When Microsoft Exchange Availability Matters the Most
Meeting the "always on" expectations of employees creates challenges for the IT administrator. Service-level agreements are increasingly stringent and demanding as users require nonstop access to email and other collaborative features of Microsoft Exchange.
Sep 10, 2009 4:00 AM PT
The average worker checks email once every 15 minutes, recent studies have shown, with some users checking email as often as 40 times per hour. In addition, increasing use of personal mobile devices means that employees have become attached to their email at all times, with some checking their device as soon as each email arrives.
Now that email has evolved into a critical business communications tool, employees have come to expect access to their email 24x7, with very little tolerance for downtime.
Availability of Exchange and protecting the integrity of Exchange data are critical. In order to maintain Exchange availability, every component of the Exchange infrastructure needs to be considered. You can protect your mailbox server to the highest degree, but if your DNS server fails, the Exchange server may not be accessible.
To help your company protect its Exchange environment, here are some tips for identifying what availability levels should be designated in order to achieve Exchange service-level agreement (SLA) commitments with fewer resources and lower costs.
Define Availability ObjectivesCreating availability objectives is an important first step in formulating Exchange protection strategies. This is typically done by establishing two sets of baselines for your Exchange environment: Recovery Time Objective (RTO) baselines, referring to the time it takes for an application to be running again; and Recovery Point Objective (RPO) baselines, referring to the time points at which the IT professional can recover data in case of a failure.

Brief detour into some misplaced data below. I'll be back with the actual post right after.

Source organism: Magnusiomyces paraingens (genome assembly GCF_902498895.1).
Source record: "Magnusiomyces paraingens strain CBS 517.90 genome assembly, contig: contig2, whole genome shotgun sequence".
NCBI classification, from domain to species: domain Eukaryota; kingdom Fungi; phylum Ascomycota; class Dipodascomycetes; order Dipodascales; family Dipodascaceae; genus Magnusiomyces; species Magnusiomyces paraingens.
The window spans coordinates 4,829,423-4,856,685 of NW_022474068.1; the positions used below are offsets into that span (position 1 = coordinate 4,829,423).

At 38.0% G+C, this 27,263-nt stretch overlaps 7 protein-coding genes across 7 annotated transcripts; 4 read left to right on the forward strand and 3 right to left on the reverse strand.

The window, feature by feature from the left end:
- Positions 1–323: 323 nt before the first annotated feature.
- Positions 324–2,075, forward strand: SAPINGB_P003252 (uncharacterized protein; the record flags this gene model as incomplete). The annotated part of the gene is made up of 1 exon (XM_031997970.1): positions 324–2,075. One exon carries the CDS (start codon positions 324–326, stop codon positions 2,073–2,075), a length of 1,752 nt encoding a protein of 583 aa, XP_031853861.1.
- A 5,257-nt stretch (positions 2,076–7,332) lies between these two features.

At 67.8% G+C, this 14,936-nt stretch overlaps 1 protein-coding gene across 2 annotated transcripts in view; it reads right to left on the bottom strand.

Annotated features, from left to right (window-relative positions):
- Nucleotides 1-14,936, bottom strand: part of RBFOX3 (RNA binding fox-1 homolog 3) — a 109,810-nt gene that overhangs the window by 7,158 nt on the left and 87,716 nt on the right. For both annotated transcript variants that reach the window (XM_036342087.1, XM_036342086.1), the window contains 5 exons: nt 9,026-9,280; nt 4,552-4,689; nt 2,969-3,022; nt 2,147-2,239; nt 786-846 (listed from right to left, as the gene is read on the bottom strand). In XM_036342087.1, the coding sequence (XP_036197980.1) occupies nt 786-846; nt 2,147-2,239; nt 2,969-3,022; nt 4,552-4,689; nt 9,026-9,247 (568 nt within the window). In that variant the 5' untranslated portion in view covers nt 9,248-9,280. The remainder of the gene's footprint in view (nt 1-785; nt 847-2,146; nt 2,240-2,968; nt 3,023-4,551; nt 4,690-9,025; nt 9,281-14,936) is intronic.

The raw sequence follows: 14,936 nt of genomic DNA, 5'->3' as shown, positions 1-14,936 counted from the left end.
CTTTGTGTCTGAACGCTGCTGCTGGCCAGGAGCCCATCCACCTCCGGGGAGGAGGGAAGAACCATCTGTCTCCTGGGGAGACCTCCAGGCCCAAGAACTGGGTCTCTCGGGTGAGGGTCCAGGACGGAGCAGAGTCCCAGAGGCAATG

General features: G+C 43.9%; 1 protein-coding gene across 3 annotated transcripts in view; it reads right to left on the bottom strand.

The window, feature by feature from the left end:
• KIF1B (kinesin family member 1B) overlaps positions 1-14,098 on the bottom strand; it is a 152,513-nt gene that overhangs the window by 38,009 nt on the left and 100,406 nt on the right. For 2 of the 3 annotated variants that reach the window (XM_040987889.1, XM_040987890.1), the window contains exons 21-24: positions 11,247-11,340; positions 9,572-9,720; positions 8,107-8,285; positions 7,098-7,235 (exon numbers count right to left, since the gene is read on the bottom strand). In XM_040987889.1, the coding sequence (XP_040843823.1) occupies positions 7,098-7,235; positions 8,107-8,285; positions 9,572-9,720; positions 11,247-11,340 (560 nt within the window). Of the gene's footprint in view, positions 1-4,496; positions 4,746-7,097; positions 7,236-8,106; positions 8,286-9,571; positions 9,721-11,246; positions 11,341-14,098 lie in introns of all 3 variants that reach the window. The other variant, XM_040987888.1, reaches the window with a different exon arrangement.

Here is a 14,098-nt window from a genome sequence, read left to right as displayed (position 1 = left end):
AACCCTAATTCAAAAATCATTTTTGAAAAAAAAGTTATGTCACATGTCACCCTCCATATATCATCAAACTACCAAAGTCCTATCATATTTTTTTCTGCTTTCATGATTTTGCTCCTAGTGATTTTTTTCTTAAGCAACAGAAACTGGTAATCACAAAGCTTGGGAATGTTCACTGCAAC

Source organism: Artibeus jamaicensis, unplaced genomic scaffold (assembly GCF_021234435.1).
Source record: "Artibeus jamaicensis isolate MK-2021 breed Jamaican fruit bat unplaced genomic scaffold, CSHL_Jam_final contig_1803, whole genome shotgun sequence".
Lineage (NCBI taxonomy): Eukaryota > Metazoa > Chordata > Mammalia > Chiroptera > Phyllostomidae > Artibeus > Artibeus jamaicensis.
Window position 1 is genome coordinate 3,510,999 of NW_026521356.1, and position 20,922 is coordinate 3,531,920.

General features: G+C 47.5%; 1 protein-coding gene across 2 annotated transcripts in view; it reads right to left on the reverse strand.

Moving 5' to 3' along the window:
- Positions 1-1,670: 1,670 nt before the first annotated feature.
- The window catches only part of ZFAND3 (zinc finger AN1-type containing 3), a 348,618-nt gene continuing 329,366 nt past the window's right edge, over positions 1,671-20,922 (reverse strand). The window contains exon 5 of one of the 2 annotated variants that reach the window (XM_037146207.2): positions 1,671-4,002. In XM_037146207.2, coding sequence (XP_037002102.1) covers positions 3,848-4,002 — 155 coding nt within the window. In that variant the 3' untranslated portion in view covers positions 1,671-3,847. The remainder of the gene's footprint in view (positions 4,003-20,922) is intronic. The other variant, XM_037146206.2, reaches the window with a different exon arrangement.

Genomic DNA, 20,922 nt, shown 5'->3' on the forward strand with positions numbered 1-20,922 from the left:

RTO and RPO baselines establish the SLAs you commit to for the overall company or for certain business units or specific internal groups. You may even have different Exchange SLAs for different users within your company. For example, you may have an executive group that requires 24x7 email access, while the rest of the company can withstand Exchange downtime of up to one hour. In addition, consideration should be given to what level of protection is needed for the other components of your Exchange infrastructure, such as Active Directory and DNS servers.
Understand the Levels of Availability
There are multiple levels of availability to consider for different applications and their support infrastructures, starting with basic failover and recovery, moving up to high availability, and going all the way to continuous availability for extremely transaction-sensitive applications.
Level 1 Recovery is for those applications for which an RTO of a day or more is often acceptable. Some downtime is acceptable, and even significant downtime won't have a detrimental effect on the business. Assurances that recovery will happen is not a requirement.
The High Availability level is the home of the majority of applications that run the business, such as email, CRM, financial systems and databases. These are systems with high downtime costs and, therefore, short RTO requirements. These applications require assurances that they will not be down for extended periods should failures occur.
The highest level of availability is Continuous Availability, in which even brief moments of downtime or a single lost transaction can be extremely detrimental and/or costly to the client or business.